6 long woody sprigs of fresh rosemary
600 g strawberries (roughly 20 fruits)
120 g caster sugar, plus 1 teaspoon extra
100 g mascarpone
25 ml limoncello
1 lemon, zest of
It's a bit retro, but everyone loves a toffee apple from time to time. There's something strangely exciting about getting all sticky and messy as you eat it. These kebabs are like the strawberry equivalent of a toffee apple. Look for lovely big fruits if you can as they'll work better. They are messy to eat, but are great fun for a party, and I've given you an easy sweet dip recipe to enjoy on the side. Don't let the kids help you with this one as the caramel gets super hot.
If you can't get long woody sprigs of rosemary, you can use wooden skewers instead. Strip most of the leaves off of the rosemary sprigs, leaving a 1cm nice tip at the end of each one. Finely chop the leaves from half a sprig, keep the rest for a different recipe. Divide the strawberries between the skewers, lay them on a serving board or platter and put to one side.
Place a pan on a medium heat. Add the sugar and 200ml of water and bring to the boil. Remember that sugar gets really hot and can burn easily so don't be tempted to touch it. Let the sugar dissolve then leave it to bubble away for 12 to 15 minutes, or until you have a fairly thick syrup. Jiggle the pan occasionally but don't stir it.
Meanwhile, mix the mascarpone with the remaining teaspoon of caster sugar. Have a taste and a little more if it needs it. Beat it for a few minutes with a wooden spoon, or until it goes really shiny and smooth. Add the limoncello, chopped rosemary and lemon zest, then mix again until well combined and transfer into a little serving bowl for dipping.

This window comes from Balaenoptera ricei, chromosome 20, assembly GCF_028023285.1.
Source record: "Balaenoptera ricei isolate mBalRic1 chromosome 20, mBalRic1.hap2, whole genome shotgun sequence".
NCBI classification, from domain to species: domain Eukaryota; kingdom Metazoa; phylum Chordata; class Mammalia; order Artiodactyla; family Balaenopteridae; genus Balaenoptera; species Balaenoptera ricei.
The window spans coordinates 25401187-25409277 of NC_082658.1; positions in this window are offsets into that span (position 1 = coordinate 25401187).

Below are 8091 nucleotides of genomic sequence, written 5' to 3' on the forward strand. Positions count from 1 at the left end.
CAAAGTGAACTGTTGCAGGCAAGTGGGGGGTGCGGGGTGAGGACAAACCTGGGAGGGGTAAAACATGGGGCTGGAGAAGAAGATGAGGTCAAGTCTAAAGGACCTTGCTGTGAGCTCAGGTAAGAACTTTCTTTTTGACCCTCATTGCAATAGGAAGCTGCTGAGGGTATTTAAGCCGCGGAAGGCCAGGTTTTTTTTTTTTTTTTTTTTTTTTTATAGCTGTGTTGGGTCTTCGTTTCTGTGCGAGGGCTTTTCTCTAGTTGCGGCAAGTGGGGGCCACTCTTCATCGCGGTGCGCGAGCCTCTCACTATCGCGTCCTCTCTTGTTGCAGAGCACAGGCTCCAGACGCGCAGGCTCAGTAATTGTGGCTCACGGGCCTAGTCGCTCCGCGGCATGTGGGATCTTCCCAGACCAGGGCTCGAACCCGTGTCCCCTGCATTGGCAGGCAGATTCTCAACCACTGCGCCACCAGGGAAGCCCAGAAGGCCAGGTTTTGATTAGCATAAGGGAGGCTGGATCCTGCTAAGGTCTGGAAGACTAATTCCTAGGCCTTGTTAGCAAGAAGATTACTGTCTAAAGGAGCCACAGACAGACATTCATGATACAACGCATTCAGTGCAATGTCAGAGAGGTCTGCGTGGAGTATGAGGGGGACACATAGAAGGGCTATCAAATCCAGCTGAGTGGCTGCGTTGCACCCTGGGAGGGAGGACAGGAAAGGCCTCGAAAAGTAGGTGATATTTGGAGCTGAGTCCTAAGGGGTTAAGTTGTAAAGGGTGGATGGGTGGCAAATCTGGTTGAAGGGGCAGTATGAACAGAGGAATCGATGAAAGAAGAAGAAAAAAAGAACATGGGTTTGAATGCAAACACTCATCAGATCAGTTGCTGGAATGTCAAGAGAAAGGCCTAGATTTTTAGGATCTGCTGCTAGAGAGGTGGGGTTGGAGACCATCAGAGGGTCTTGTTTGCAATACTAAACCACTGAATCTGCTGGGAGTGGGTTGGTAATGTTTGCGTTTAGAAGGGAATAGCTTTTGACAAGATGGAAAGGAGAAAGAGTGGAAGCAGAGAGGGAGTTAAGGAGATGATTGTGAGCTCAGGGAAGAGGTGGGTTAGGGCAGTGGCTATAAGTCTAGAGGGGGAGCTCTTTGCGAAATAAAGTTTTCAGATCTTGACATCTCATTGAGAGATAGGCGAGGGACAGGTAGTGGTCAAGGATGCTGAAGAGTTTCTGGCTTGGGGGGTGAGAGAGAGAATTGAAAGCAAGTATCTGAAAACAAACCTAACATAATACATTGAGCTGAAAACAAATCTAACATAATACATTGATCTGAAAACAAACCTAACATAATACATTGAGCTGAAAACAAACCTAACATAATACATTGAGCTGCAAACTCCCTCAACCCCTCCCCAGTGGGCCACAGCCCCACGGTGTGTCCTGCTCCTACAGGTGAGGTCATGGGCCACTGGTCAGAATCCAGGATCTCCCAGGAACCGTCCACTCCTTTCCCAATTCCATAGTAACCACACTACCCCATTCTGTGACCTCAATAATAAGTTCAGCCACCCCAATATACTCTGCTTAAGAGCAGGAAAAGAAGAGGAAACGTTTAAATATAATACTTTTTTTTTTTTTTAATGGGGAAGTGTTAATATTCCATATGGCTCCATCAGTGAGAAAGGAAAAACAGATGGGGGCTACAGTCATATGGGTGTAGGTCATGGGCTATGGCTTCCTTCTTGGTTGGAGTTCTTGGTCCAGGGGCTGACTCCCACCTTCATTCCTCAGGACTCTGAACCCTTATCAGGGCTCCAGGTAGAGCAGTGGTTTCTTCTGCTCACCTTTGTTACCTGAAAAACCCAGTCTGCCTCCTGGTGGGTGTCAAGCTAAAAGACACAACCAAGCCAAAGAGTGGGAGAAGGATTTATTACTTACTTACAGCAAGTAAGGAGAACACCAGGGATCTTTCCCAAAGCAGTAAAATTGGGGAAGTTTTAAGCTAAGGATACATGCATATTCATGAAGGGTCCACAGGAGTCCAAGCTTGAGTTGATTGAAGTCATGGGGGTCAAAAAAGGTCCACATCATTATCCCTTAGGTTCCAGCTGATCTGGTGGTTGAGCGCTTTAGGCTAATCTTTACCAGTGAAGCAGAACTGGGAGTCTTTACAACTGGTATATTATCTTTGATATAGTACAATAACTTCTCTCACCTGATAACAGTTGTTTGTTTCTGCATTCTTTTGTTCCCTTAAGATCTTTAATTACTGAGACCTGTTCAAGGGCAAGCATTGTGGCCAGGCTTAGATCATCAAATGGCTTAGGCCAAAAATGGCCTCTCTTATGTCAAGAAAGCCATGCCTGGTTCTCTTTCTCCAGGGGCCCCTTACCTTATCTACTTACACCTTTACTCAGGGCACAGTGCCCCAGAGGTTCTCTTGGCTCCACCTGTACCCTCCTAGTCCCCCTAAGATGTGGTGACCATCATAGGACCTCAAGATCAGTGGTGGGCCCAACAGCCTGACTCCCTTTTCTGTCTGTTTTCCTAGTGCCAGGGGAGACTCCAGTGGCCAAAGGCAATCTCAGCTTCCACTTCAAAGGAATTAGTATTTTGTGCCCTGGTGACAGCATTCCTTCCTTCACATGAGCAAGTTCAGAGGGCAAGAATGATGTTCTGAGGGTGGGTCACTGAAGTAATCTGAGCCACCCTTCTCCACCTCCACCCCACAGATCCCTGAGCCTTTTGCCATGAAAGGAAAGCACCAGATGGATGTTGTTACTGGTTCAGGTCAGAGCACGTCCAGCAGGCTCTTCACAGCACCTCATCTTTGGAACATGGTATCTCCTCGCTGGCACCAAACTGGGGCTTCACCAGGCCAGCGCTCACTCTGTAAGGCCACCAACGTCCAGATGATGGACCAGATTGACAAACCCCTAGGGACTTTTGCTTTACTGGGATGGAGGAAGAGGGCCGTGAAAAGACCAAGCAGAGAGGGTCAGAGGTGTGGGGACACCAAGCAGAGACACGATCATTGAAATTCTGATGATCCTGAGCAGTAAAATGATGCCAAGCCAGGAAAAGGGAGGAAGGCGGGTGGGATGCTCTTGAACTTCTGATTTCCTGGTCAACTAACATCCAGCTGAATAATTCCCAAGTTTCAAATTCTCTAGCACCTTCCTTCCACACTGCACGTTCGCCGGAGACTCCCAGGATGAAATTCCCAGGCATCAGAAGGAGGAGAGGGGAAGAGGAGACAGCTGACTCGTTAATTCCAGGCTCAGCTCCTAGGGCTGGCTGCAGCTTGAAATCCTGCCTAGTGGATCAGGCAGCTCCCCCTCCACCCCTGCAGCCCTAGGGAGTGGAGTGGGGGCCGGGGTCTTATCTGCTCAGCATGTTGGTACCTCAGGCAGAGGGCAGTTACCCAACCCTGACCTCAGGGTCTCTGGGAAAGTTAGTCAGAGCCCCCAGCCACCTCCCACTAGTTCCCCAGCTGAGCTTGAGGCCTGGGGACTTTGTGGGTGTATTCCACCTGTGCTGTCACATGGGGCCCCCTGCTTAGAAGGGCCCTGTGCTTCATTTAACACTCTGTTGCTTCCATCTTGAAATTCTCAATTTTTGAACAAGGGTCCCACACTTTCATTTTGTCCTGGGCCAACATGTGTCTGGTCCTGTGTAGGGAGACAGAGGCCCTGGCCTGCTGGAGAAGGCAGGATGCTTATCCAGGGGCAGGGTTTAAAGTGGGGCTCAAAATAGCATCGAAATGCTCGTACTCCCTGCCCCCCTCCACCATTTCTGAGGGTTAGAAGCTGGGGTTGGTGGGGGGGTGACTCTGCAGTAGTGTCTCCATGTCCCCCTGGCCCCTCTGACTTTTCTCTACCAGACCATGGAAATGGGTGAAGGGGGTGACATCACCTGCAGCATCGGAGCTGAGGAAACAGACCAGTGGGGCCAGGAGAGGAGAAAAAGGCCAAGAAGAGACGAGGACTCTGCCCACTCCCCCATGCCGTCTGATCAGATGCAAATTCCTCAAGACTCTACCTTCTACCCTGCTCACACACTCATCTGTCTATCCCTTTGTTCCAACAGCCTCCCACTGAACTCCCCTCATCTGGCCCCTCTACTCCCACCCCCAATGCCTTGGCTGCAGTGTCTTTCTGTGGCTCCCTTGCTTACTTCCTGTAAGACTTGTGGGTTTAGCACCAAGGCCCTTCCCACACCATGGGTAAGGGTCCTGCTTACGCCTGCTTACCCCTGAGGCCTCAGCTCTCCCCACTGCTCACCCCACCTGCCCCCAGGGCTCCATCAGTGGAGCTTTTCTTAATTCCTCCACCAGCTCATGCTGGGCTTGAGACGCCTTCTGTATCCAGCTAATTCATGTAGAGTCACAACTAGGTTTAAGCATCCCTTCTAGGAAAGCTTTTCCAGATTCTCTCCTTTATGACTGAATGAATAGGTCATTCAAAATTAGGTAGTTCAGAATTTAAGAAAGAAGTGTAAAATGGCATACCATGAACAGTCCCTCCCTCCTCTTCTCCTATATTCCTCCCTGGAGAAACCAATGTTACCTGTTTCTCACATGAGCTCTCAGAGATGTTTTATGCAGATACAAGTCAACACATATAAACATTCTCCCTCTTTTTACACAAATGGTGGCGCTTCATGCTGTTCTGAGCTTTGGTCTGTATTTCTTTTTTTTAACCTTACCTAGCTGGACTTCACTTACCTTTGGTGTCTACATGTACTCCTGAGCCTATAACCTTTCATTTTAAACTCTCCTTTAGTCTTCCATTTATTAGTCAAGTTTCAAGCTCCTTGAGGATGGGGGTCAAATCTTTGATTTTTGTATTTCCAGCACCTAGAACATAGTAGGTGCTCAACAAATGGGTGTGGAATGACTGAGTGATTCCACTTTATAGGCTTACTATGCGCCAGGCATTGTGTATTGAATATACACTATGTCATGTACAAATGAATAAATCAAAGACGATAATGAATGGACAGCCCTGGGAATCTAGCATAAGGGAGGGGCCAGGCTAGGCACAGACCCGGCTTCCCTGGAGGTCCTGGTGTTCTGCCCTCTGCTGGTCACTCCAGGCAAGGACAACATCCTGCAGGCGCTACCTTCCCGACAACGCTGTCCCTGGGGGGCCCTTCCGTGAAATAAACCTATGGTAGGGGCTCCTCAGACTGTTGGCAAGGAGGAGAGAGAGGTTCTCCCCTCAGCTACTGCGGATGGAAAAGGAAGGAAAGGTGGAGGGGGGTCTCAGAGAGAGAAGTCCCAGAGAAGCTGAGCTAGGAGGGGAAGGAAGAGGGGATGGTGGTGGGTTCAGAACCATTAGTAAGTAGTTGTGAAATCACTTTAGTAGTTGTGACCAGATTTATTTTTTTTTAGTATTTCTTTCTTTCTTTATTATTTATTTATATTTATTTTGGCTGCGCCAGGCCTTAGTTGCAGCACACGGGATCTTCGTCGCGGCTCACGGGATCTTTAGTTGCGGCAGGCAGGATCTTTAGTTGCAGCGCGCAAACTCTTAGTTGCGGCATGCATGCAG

Once the caramel is lovely and golden, carefully pour it over the strawberry kebabs, trying to make sure they're all evenly coated. Again, don't be tempted to touch as the caramel will still be really hot. Leave the caramel to set then serve the kebabs with the tweaked mascarpone on the side for dipping.
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BUYING SUSTAINABLY SOURCED FISH
Buying sustainably sourced fish means buying fish that has been caught without endangering the levels of fish stocks and with the protection of the environment in mind. Wild fish caught in areas where stocks are plentiful are sustainably sourced, as are farmed fish that are reared on farms proven to cause no harm to surrounding seas and shores.
When buying either wild or farmed fish, ask whether it is sustainably sourced. If you're unable to obtain this information, don't be afraid to shop elsewhere – only by shopping sustainably can we be sure that the fantastic selection of fish we enjoy today will be around for future generations.
For further information about sustainably sourced fish, please refer to the useful links below:
Marine Stewardship Council